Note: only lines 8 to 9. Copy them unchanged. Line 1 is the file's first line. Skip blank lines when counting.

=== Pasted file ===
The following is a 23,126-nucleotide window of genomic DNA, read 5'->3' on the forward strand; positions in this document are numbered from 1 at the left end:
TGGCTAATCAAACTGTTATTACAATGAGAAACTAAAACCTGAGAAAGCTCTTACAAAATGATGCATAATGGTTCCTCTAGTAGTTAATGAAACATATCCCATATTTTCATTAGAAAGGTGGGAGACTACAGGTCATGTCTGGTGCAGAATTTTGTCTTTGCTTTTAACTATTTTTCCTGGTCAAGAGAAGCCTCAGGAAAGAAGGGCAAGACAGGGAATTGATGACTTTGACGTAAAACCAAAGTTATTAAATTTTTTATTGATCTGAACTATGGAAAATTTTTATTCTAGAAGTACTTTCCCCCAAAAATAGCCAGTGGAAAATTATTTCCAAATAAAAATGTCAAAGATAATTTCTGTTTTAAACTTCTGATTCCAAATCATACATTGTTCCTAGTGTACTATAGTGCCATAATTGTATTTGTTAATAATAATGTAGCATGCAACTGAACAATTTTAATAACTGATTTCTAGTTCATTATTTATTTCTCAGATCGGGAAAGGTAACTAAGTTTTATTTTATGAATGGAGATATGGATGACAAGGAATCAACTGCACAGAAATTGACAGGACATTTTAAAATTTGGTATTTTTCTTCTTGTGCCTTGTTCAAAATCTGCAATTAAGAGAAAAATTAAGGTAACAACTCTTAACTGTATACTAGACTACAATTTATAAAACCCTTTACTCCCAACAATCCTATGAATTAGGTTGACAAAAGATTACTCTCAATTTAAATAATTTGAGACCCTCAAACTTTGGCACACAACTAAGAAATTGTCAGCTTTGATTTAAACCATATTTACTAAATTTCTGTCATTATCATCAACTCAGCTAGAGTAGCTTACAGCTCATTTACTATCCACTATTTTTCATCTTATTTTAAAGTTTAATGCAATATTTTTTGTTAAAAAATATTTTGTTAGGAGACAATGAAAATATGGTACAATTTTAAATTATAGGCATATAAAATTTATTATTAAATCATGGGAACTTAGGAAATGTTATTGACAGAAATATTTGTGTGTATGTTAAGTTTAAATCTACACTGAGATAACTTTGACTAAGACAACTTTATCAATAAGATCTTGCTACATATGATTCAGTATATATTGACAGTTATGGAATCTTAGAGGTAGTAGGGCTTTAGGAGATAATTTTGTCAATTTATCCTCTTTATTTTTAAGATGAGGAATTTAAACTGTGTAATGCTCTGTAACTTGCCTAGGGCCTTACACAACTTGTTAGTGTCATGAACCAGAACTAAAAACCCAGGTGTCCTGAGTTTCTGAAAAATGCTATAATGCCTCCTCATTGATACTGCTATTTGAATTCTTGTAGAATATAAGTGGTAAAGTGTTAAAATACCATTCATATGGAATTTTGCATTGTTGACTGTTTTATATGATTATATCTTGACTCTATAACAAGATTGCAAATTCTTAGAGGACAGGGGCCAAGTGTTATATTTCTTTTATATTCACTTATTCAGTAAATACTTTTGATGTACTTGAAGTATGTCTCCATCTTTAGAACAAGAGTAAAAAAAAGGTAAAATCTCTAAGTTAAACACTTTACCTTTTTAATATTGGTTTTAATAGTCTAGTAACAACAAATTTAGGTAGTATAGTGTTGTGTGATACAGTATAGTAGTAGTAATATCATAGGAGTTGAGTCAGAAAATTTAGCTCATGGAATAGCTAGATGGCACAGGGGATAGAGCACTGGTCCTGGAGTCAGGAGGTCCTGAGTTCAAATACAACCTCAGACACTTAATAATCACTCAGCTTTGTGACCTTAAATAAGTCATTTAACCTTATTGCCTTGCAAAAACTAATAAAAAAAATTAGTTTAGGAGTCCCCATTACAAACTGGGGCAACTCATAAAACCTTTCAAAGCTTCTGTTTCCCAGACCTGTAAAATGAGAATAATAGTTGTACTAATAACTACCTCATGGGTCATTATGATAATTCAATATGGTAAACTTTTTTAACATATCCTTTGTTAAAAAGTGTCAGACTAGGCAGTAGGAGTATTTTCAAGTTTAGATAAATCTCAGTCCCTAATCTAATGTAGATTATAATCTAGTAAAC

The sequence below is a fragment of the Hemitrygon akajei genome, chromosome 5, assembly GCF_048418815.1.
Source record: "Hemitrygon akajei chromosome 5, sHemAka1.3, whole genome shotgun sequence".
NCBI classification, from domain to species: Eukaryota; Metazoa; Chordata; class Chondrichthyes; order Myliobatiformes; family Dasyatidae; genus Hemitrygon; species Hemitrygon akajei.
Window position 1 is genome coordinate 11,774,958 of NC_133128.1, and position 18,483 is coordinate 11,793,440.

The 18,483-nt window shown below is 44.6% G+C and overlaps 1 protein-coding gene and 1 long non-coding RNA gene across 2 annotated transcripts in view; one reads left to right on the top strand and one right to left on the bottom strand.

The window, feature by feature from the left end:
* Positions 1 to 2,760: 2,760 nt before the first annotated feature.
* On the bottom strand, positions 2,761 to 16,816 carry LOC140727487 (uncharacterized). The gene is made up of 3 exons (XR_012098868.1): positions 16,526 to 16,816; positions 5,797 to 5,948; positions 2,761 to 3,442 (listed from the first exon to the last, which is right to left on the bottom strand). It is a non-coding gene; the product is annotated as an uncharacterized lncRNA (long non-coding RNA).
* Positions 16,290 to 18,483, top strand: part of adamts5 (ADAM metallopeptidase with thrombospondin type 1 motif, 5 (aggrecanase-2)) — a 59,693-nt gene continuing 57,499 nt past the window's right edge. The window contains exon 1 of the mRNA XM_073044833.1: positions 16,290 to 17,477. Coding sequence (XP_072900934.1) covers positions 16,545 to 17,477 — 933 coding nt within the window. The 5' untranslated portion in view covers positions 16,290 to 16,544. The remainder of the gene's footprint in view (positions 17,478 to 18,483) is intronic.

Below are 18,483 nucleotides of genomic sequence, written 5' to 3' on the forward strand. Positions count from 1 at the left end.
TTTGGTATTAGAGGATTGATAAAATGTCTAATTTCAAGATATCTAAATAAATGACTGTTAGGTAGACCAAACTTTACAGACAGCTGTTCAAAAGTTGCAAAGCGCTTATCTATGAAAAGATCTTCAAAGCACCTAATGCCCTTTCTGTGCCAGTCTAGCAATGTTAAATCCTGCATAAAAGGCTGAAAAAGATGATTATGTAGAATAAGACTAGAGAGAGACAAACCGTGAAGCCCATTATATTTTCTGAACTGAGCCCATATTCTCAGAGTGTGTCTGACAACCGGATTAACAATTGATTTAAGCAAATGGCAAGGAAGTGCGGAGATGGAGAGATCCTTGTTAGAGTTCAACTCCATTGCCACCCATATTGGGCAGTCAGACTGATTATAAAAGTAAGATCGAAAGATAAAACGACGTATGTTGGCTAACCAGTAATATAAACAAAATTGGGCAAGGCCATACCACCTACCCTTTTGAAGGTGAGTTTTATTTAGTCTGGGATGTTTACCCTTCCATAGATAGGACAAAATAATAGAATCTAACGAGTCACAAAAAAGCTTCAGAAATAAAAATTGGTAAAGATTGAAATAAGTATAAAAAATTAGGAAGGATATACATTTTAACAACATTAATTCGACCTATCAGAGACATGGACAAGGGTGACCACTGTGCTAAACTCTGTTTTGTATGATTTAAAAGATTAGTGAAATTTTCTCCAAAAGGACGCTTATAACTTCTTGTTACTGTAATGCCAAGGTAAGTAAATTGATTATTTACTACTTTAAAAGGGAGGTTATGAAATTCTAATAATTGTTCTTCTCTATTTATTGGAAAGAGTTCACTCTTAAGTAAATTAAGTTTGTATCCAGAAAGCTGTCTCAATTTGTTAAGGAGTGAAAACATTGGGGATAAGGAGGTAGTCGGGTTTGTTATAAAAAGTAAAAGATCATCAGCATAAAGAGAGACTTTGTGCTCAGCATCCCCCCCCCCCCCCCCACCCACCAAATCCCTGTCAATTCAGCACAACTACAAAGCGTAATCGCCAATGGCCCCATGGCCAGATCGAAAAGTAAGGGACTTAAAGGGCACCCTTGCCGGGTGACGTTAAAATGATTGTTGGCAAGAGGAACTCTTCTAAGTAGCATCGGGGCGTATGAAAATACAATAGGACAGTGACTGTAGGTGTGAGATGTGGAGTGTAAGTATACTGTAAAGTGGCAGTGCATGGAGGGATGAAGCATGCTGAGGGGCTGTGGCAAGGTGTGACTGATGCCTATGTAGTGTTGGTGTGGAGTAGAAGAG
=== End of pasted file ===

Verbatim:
The window, feature by feature from the left end:
* Positions 1 to 2,760: 2,760 nt before the first annotated feature.